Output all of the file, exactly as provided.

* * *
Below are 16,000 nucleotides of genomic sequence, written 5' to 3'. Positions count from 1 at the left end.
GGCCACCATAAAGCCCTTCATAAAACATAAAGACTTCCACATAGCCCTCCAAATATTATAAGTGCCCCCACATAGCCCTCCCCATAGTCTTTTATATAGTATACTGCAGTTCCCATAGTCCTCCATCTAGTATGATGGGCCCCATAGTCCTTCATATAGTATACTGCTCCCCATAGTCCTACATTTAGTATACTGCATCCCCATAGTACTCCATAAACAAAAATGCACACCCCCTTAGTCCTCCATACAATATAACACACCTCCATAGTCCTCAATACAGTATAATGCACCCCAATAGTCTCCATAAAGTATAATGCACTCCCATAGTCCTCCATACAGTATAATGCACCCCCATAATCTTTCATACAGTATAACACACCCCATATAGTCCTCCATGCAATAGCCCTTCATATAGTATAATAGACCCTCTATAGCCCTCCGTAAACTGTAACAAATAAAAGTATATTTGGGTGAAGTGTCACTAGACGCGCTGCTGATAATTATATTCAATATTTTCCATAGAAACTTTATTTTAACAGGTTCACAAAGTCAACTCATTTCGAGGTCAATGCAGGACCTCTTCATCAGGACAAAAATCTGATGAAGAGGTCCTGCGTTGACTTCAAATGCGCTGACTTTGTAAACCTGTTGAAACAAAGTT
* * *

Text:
Below are 16,000 nucleotides of genomic sequence, written 5' to 3'. Positions count from 1 at the left end.
GGCCACCATAAAGCCCTTCATAAAACATAAAGACTTCCACATAGCCCTCCAAATATTATAAGTGCCCCCACATAGCCCTCCCCATAGTCTTTTATATAGTATACTGCAGTTCCCATAGTCCTCCATCTAGTATGATGGGCCCCATAGTCCTTCATATAGTATACTGCTCCCCATAGTCCTACATTTAGTATACTGCATCCCCATAGTACTCCATAAACAAAAATGCACACCCCCTTAGTCCTCCATACAATATAACACACCTCCATAGTCCTCAATACAGTATAATGCACCCCAATAGTCTCCATAAAGTATAATGCACTCCCATAGTCCTCCATACAGTATAATGCACCCCCATAATCTTTCATACAGTATAACACACCCCATATAGTCCTCCATGCAATAGCCCTTCATATAGTATAATAGACCCTCTATAGCCCTCCGTAAACTGTAACAAATAAAAGTATATTTGGGTGAAGTGTCACTAGACGCGCTGCTGATAATTATATTCAATATTTTCCATAGAAACTTTATTTTAACAGGTTCACAAAGTCAACTCATTTCGAGGTCAATGCAGGACCTCTTCATCAGGACAAAAATCTGATGAAGAGGTCCTGCGTTGACTTCAAATGCGCTGACTTTGTAAACCTGTTGAAACAAAGTT